Gender issues are high on national agendas, with priority given to the necessary budgets. One study by SWEDD has assessed the scale of the challenges, identifying populations at risk, especially among adolescent girls, to provide interventions that will enable them to unleash their full potential as adults. The public-private partnership logic, which prevails for SWEDD, allows the private sector to provide funding, but also innovation.
For example, the Ivorian start-up Solar Pak has provided solar energy bags that enable young people to have the light to study. The Burkinabé Civil Project allows children to get their birth certificate from a central registry – a first step in the fight against early marriage. In addition to the political will of SWEDD member countries to participate in investing in women’s empowerment and human capital as a development strategy for growth, other commitments needed to scale up the project are coming to fruition, notably thanks to the SWEDD Resource Mobilisation Roundtable held on the sidelines of the AU Summit in Niamey. Here, bilateral, multilateral, private sector, NGO and civil society partners pledged to provide financial, material, technical and social support and contributions.
New African Magazine
By: Regina Jane Jere
The cooperation between the Russia Federation and Africa goes back decades to when the then Soviet Union provided tactical and logistical support to African countries during their struggle for independence and self-determination.
In recent years, and perhaps reflecting global ideological convergence, it is the level of economic cooperation between Russia and Africa that has generated the most interest and traction. For example, in just the past decade, the volume of trade between the two partners has grown by more than 140% reaching $20.4bn in 2018 and inbound investments from Russia have been on the rise as well.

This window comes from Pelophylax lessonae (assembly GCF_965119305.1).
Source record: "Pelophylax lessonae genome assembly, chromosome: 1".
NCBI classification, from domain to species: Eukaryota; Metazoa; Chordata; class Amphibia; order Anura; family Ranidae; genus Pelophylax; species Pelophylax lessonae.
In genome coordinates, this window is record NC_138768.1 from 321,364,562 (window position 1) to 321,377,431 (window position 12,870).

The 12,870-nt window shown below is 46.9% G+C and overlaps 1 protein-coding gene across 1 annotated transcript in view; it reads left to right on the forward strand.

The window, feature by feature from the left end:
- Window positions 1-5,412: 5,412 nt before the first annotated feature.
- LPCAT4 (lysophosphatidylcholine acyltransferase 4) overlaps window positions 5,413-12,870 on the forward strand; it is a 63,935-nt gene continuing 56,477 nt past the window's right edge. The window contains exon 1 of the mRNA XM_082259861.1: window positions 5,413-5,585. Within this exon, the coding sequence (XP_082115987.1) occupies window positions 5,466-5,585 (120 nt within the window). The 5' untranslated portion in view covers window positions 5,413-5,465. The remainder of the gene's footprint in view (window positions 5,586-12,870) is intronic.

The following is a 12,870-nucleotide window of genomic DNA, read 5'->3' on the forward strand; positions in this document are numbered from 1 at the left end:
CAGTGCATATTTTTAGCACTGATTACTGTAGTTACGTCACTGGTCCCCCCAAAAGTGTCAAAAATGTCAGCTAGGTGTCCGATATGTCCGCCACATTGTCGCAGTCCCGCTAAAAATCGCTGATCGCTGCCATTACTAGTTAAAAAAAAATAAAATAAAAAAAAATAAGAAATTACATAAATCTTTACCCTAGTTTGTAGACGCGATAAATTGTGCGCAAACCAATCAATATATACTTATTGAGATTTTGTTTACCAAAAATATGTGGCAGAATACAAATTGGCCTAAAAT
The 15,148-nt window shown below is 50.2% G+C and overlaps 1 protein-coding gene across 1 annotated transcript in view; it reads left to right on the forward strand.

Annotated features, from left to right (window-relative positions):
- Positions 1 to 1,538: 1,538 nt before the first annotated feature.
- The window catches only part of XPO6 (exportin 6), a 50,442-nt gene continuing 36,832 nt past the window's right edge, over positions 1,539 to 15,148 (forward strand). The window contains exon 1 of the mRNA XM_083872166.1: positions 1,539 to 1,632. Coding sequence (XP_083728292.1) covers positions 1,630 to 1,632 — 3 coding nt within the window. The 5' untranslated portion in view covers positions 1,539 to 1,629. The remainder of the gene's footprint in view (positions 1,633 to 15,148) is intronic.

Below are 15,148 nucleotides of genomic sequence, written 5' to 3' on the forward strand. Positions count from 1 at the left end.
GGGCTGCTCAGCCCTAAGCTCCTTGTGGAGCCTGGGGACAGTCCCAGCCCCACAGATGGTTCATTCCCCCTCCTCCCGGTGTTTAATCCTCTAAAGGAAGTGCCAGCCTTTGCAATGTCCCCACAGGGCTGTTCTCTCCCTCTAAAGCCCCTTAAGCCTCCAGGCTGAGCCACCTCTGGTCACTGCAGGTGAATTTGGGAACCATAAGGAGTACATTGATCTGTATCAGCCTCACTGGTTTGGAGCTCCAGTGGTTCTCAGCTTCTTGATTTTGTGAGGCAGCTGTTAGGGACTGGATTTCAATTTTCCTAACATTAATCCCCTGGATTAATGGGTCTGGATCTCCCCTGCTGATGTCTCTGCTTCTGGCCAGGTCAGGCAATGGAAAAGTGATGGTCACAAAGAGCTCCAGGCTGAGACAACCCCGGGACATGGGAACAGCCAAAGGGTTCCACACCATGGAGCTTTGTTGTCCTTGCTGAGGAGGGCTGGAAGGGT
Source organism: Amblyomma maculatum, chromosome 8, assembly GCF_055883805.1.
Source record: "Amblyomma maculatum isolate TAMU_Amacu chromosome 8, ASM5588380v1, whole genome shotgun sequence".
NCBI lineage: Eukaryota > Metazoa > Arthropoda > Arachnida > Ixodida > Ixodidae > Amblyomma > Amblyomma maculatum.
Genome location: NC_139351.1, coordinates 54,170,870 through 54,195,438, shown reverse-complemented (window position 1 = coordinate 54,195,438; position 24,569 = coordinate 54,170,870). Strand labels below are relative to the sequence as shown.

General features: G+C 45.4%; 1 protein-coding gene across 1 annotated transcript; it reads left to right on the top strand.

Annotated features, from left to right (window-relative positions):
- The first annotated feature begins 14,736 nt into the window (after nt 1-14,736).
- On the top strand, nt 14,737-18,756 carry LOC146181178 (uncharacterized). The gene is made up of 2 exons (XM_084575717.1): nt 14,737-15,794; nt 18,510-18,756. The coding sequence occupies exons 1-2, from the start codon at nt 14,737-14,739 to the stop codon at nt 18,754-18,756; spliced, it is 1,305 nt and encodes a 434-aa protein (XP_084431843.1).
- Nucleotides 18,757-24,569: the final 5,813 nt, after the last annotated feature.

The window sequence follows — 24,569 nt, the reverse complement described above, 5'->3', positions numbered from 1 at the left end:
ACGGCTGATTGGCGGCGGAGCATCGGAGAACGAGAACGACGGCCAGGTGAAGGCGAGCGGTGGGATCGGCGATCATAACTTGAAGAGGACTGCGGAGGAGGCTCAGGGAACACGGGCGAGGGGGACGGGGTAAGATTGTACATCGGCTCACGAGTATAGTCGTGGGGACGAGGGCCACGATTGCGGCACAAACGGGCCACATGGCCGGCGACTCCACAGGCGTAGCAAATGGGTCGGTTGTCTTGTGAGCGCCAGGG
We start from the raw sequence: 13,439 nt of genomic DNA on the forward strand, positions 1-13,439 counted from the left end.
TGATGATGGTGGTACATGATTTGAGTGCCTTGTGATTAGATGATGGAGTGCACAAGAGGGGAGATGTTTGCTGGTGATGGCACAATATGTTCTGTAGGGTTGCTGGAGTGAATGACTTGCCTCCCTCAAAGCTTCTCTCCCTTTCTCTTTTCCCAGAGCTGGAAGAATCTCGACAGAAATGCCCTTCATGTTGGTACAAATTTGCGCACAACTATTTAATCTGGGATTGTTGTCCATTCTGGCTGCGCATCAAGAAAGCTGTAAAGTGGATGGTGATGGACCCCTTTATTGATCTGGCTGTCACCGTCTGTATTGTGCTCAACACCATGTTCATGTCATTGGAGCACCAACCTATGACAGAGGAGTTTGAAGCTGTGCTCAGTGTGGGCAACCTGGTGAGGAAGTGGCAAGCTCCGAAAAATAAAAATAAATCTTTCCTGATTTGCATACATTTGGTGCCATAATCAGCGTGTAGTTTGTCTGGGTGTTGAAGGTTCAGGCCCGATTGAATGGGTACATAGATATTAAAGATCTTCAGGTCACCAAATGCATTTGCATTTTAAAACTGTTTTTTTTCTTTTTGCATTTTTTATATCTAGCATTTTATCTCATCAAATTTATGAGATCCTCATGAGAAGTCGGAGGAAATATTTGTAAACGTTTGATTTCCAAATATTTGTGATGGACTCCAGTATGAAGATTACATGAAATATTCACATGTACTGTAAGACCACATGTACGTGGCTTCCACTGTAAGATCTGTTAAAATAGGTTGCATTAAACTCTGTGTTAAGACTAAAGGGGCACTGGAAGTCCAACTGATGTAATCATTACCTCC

Prospects for further expansion are positive, especially considering the rich historical possibilities for complementarity between the two economies.
Russia’s technology and expertise in energy and infrastructure is extremely important and relevant in Africa where infrastructure deficit, and especially the chronic deficit of power generation and distribution, has been singled out as a major constraint to productivity growth and output expansion.
Meanwhile, Russian expertise in integrated natural resource management could help the continent draw on its excess natural resource endowment to catalyse commodity-based industrialisation and lay the foundation for a win-win economic cooperation and trade in an increasingly challenging zero-sum global trade and economic environment.
In his official opening speech at the The Annual Meetings of the African Export-Import Bank (Afreximbank), held in Moscow, last June, Russia’s Prime Minister, Dmitry Medvedev, pointed out that globalisation had shifted the drivers of growth to developing countries, making Africa a more important partner for Russia, adding that Africa could tap into Russia’s decades-old business and industrial expertise to boost productive capacities and exploit opportunities.
In the same vein, Professor Benedict Oramah, president of Afreximbank, called on partners from all corners of the world who shared the vision of a progressive African continent and of Afreximbank to “join forces to push forward a new agenda for Africa”. The Annual Meetings focused on the theme ‘Harnessing Emerging Partnerships in an Era of Rising Protectionism’.
Africa has been enjoying strong economic growth over the last two decades with growth rates averaging 4.5%, above the world average of 3.8%. The region has some of the fastest-growing economies in the world and is offering high returns on investment, which have been a source of attraction for global investors from both developed and developing regions.